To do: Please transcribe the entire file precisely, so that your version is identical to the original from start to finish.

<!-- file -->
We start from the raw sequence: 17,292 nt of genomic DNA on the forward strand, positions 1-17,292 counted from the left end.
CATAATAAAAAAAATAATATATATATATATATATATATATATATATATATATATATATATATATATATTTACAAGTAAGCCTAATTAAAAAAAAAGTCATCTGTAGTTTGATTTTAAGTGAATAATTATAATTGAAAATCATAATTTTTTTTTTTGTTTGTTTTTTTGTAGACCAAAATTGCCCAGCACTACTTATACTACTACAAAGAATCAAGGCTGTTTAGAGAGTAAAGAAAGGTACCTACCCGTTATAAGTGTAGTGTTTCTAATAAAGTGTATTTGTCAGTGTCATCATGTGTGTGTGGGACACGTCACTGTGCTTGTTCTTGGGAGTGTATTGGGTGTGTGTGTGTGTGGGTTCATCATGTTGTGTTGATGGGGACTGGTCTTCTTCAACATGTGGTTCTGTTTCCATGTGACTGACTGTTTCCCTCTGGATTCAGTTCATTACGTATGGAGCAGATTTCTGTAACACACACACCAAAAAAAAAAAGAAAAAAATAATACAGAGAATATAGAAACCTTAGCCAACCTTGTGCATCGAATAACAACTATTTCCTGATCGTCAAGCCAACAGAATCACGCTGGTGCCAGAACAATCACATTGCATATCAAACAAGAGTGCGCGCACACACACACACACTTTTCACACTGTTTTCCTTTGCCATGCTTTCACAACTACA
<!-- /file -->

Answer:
We start from the raw sequence: 17,292 nt of genomic DNA on the forward strand, positions 1-17,292 counted from the left end.
CATAATAAAAAAAATAATATATATATATATATATATATATATATATATATATATATATATATATATATTTACAAGTAAGCCTAATTAAAAAAAAAGTCATCTGTAGTTTGATTTTAAGTGAATAATTATAATTGAAAATCATAATTTTTTTTTTTGTTTGTTTTTTTGTAGACCAAAATTGCCCAGCACTACTTATACTACTACAAAGAATCAAGGCTGTTTAGAGAGTAAAGAAAGGTACCTACCCGTTATAAGTGTAGTGTTTCTAATAAAGTGTATTTGTCAGTGTCATCATGTGTGTGTGGGACACGTCACTGTGCTTGTTCTTGGGAGTGTATTGGGTGTGTGTGTGTGTGGGTTCATCATGTTGTGTTGATGGGGACTGGTCTTCTTCAACATGTGGTTCTGTTTCCATGTGACTGACTGTTTCCCTCTGGATTCAGTTCATTACGTATGGAGCAGATTTCTGTAACACACACACCAAAAAAAAAAAGAAAAAAATAATACAGAGAATATAGAAACCTTAGCCAACCTTGTGCATCGAATAACAACTATTTCCTGATCGTCAAGCCAACAGAATCACGCTGGTGCCAGAACAATCACATTGCATATCAAACAAGAGTGCGCGCACACACACACACACTTTTCACACTGTTTTCCTTTGCCATGCTTTCACAACTACA